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applejw

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applejw last won the day on September 17

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About applejw

  • Birthday July 29

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  • Gender
    Female
  • Interests
    Paso Fino horses, dogs, food
  • Biography
    Long time Blood Banker, teacher, problem-solver
  • Location
    Greenville, SC
  • Occupation
    Medical Technologist
  • Real Name
    Jeanne Applegate Towery

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  1. I can describe how it works for our healthcare system and PM a copy of our policy. The pre-hospital transfusions on the helicopter pre-dated me at this facility but I have expanded to ambulance pre-hospital transfusions on 3 ambulances with begging to increase to 4 ASAP. We maintain sets of 2 O NEG RBC and 2 low-titer liquid Group A plasmas for 1 helicopter and 2 ambulances that work out of the level 1 trauma center. We set up a dummy patient for each vehicle and units are pre-labeled for that dummy patient, segments are retained at the Blood Bank, each unit wears a Saf-T-Vue10 indicator and a triplicate Emergency Release form with unit numbers documented on the form with one copy of the form retained in the Blood Bank to keep track. Each vehicle uses the Pelican Biothermal Credo and changes out each blood product set once every 24 hours. The crew at the vehicle base is responsible for exchanging the cold panels for the credo. Each credo carries a datalogger and the datalogger report is downloaded and emailed to the Blood Bank at least weekly for review. Each credo is validated to maintain temperatures for up to 3 days prior to being released for active use. When a patient is transfused, the flight/medic crew is responsible for returning one of the copies of the emergency release form signed by the crew's MD to the originating Blood Bank and one copy goes on the patient's chart. Units are released from the dummy patient, crossmatched (if we get a sample), and transfused in the LIS to the actual patient. The crew returns to their base to replenish the units that were transfused. If the patient is transferred to a hospital that isn't part of our healthcare system, we still have a copy of the form returned to us and the crew will tell us where the patient was transported to and we "transfuse" the dummy patient with unit comments in the LIS with whatever information we received from the crew .
  2. I suggest to my techs during training that it may be prudent to test the last wash before preparing the eluate - especially when additional red cells are not available. I'm sorry to report that I have seen several elutions where the last wash never became negative..... usually with cord cells where the mom had a VERY strong antibody - even changing tubes with every wash. I'm sure that if I had had the patience and persistence, it might have become negative but I gave up at 10 washes.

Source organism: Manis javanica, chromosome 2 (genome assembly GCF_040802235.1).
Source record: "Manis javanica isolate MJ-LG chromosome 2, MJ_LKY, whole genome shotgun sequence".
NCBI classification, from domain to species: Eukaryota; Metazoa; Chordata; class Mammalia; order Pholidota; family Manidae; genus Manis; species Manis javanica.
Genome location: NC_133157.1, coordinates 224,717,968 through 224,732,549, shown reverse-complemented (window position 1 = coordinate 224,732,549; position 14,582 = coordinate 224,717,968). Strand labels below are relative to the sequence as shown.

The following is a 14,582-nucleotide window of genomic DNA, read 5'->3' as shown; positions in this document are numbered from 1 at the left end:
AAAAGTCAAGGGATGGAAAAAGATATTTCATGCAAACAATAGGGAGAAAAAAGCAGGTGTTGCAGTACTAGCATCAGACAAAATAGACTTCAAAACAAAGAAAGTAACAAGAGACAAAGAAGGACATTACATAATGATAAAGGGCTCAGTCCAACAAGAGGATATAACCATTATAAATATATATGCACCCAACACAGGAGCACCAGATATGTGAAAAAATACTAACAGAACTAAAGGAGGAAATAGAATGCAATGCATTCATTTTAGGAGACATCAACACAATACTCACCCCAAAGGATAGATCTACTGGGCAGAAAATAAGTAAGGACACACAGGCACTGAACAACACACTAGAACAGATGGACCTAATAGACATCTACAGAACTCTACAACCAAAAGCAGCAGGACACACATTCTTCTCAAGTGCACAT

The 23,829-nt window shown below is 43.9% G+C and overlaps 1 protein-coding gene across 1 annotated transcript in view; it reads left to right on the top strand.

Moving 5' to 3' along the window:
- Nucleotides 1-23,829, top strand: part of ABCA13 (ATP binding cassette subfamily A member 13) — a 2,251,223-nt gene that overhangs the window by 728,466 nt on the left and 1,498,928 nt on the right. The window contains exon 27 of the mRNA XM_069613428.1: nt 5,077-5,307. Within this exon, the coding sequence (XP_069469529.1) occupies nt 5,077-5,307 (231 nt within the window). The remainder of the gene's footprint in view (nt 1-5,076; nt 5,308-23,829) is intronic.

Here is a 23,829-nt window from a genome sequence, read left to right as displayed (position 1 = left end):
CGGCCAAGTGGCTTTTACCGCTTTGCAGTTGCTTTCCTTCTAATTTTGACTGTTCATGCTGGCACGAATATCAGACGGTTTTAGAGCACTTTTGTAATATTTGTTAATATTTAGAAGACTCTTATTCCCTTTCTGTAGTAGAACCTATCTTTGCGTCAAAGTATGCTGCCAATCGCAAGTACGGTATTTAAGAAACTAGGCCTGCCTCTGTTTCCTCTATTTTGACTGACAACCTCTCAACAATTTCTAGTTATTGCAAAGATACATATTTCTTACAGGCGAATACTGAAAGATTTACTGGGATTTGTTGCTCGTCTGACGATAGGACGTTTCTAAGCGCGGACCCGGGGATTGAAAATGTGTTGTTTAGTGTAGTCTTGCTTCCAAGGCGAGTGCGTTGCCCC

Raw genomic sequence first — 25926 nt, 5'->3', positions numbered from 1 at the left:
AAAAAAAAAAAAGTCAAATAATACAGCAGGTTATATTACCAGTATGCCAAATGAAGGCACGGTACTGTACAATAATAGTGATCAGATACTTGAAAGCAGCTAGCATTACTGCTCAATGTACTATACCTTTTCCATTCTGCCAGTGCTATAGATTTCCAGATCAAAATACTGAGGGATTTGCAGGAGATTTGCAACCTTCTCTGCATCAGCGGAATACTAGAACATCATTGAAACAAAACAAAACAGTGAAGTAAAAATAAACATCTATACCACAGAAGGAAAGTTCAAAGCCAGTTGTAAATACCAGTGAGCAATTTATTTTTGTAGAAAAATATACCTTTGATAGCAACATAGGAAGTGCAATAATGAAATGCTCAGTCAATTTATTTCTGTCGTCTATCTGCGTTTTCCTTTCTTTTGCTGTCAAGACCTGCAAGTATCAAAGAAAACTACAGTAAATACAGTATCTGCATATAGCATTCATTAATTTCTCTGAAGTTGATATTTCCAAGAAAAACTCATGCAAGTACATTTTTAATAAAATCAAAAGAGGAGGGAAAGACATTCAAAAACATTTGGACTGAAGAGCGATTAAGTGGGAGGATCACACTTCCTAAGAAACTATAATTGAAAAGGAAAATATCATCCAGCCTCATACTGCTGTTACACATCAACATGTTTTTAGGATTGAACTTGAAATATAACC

3. Our facility has built the attestation statement as part of the Emergency Released order set. We implemented this after our last FDA inspection in 2019 so don't have any feedback from them yet. We also use a triplicate form that documents the diagnosis, date and units that were issued during the process.
  4. AABB Transfusion article from February 2019 discusses anti-CD47 interference and possible mitigation methods. It discusses how PEG adsorption may not be valid due to precipitation of the anti-CD47 which carries the risk of also precipitating out any alloantibodies rendering the tests negative (but invalid). It also discusses the blocking of antigen sites causing a negative or weakly positive DAT but a strong panagglutinin in the eluate. The conclusion was that multiple alloadsorptions using papain-treated red cells and use of Gammaclone anti-IgG may mitigate the reactivity. My question is whether anyone is using these methods for mitigation, were they successful, and how are you obtaining papain-treated RBC for the adsorptions? Can you use W.A.R.M (ZZAP) for the papain pre-treatment? I ask this because my facility is the 'reference' lab for a large hospital system but doing a 2-stage enzyme procedure is not feasible with my staffing and workload.
  5. Change your setpoints to 2.5-5.5 - that way you are covered for both RhIG and blood products
  6. Back in the 80's, had a cardiac patient undergoing CABG and received 8 units B NEG RBC during surgery. Three days later, a new specimen was received that typed mixed field AB POS with a reverse type group A. Supervisor retrieved the chemistry specimen from 3 days prior and it typed as A POS. Turns out the phlebotomist drew the patient in the other bed and this was long before second sample requirements .... Patient was a little "oozy" post-operatively but survived the experience. Same hospital, elderly female patient typed as O NEG. Blood was crossmatched and issued during the weekly computer downtime. As I went through the stack of units that had been issued updating the computer records, got a major flag as at computer issue - the unit was A NEG and that was just the first of 2 units that had been issued during this 2 hour downtime. Investigation revealed that 2 A NEG RBC were placed in the O NEG inventory, were crossmatched using immediate-spin and were compatible, and out the door they went. The patient was fine.